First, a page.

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Introducing the Cheltenham estate with streets inspired by a host of famous Festival Gold Cup winners

The Cheltenham Festival captivates millions, but perhaps the most intriguing thing about the four-day event is its influence on the town, not just financially, but structurally.

In a nook just outside of the town centre, Wyman’s Brook, which is situated just over a mile from the famous Prestbury Park – pays homage to numerous Gold Cup champions.

Our journey through the ages begins at Windyridge Road which after a left turn, brings the sign for Mandarin Way into view, acting as the gateway to suburbia.

Here’s where things get interesting, as Mandarin is an eponym for the 1962 victor, ridden by Fred Winter.

 Mandarin pipped Pas Seul to the title that year, you can also find Pas Seul Street, the winner in 1960 just a few hundred metres from the old estate.

Attached to Mandarin Way, which also has a bar at Prestbury Park named after it, just past the namesake bus stop, is a small cul-de-sac called Fortina Close.

This pays homage to the French thoroughbred Fortina, who won the 1947 edition of the cup.

As you move Eastbound around the fitting horseshoe shape of Mandarin Way, on the right lies Pendil Close, oddly, the horse is the only name on this tour that hasn’t won a Gold Cup, he was pipped to the post by The Dikler who pipped him to the post in 1972 – although Pendil got revenge a year later in the handicap.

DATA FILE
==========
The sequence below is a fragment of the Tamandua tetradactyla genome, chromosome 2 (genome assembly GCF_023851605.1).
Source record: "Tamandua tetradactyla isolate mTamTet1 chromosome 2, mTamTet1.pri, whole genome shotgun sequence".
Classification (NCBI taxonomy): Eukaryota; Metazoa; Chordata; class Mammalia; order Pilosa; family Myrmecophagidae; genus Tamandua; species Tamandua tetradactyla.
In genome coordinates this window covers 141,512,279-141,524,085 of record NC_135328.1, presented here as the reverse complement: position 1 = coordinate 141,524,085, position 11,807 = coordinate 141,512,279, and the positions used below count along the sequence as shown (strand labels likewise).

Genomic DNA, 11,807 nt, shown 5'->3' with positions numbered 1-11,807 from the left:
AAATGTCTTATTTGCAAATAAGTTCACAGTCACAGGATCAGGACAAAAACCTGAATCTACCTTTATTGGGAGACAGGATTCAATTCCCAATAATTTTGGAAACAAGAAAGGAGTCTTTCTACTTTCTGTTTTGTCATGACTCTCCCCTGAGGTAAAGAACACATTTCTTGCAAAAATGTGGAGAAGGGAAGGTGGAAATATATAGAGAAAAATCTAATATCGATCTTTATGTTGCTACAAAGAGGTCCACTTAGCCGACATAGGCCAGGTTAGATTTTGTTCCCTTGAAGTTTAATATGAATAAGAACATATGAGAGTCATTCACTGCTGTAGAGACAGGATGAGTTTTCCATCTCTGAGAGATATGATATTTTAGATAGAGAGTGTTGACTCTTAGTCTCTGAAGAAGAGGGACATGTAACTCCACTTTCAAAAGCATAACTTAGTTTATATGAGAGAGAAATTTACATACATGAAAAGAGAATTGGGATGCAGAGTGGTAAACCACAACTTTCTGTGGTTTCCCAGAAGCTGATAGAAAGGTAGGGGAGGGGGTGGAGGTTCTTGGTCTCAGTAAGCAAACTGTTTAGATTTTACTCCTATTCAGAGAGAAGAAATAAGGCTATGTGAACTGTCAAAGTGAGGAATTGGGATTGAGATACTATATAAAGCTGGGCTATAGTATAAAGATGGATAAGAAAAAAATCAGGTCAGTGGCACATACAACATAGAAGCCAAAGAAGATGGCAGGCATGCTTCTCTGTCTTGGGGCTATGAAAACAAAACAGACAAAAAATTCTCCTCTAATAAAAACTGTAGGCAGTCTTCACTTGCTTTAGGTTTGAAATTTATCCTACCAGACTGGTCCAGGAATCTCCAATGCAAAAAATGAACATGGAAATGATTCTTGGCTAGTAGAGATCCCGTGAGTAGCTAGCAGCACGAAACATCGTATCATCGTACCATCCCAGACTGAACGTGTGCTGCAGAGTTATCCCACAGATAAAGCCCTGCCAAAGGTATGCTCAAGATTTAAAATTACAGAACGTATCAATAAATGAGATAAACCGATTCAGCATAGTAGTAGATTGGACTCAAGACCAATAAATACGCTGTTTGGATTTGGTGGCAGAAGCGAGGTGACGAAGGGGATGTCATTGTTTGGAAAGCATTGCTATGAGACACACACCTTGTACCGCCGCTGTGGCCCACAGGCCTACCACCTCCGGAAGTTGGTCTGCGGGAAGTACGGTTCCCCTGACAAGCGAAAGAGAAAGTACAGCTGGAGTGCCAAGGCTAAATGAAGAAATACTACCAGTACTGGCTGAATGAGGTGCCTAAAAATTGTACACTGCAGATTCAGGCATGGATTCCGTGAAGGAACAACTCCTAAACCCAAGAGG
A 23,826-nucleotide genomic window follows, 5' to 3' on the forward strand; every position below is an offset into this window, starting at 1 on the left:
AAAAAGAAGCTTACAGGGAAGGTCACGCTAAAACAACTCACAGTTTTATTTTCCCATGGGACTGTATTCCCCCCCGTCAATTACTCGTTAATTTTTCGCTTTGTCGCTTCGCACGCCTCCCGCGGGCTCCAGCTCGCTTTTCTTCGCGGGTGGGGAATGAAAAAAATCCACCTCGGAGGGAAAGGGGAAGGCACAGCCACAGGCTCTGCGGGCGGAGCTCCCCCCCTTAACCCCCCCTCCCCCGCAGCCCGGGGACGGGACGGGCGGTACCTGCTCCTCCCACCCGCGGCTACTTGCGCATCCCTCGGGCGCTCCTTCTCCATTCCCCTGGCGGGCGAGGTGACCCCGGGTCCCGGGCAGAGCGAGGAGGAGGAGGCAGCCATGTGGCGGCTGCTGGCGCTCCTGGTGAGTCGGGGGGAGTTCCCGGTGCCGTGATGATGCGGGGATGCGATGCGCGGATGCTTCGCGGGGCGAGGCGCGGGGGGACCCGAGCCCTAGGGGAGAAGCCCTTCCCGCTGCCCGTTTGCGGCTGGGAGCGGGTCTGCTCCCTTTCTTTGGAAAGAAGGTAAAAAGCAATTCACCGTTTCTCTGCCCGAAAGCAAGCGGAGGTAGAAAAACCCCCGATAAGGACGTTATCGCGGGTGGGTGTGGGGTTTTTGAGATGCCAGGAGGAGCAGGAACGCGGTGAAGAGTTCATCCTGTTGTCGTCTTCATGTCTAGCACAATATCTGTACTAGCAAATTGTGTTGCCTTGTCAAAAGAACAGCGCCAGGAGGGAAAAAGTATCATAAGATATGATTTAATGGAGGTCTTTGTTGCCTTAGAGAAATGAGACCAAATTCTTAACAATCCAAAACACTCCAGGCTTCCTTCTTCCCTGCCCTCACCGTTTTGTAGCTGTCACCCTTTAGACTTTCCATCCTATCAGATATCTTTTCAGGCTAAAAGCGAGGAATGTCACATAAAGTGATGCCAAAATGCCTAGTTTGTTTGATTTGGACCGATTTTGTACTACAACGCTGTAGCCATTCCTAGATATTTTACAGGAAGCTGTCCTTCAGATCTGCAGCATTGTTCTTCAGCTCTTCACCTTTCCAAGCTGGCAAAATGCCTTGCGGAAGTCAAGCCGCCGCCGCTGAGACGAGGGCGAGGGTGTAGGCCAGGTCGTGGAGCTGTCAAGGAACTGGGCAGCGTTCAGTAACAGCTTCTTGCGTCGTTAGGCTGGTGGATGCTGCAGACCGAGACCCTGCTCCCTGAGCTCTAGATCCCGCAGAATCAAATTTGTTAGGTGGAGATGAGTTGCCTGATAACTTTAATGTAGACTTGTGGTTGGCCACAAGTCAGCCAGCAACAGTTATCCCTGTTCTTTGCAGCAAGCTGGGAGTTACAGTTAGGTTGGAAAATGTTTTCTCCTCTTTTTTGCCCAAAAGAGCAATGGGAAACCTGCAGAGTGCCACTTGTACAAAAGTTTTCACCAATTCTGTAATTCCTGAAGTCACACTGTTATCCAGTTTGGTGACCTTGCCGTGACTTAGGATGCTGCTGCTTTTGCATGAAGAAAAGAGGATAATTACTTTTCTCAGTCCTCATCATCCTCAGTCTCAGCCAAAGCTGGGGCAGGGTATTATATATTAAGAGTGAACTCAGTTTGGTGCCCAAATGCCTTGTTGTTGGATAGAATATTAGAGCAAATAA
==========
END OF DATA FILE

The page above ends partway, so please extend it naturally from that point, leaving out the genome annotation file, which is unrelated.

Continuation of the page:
Back to Mandarin Way where Ballinode Close lies to commemorate the second winner of the trophy after the competition was changed from the race on Cleeve Hill to Prestbury Park – the format we know well today.

Moving back around to our starting point with Windyridge Road, which provides tranquillity for residents, contrasting to the buoyant tomfoolery of the competition itself.

Now it would be unfair to build such a labyrinth of suburban streets without honouring Golden Miller, the most successful Gold Cup horse.

Golden Miller Road celebrates the Basil Briscoe and Evan Williams trained horse that won five consecutive trophies in the historical event.

Another mainstay in the Festival line-up was Arkle, who now has the Novices Chase named after him.

In tribute to the Irish thoroughbred is Arkle Close – a small circular dead end with houses ballooning spherically around it.

The new development stars the Prince Regent Road, which funnels behind the Prince of Wales Athletics Stadium, citing the winner of the first post-World War Two race.

The year 1993 meant a new hero stepped into the racing line-up, Irish-bred British-trained Jodami triumphed.

He earned owner John Yeadon £478,360 throughout a glittering career and is honoured through Jodami Crescent in the same estate.

Legendary Gold Cup stalwart Denman also features in the more modern-looking segment of the housing area with Denman Avenue – the name of the 2008 Gold Cup victor.

There isn’t, however, a road that commemorates the first-ever winner of the trophy, Red Splash, 100 years ago in 1924.

The 100th Cheltenham Gold Cup gets underway at 15:30 this afternoon, with more coverage of that one set to come here on Park Life Sport.

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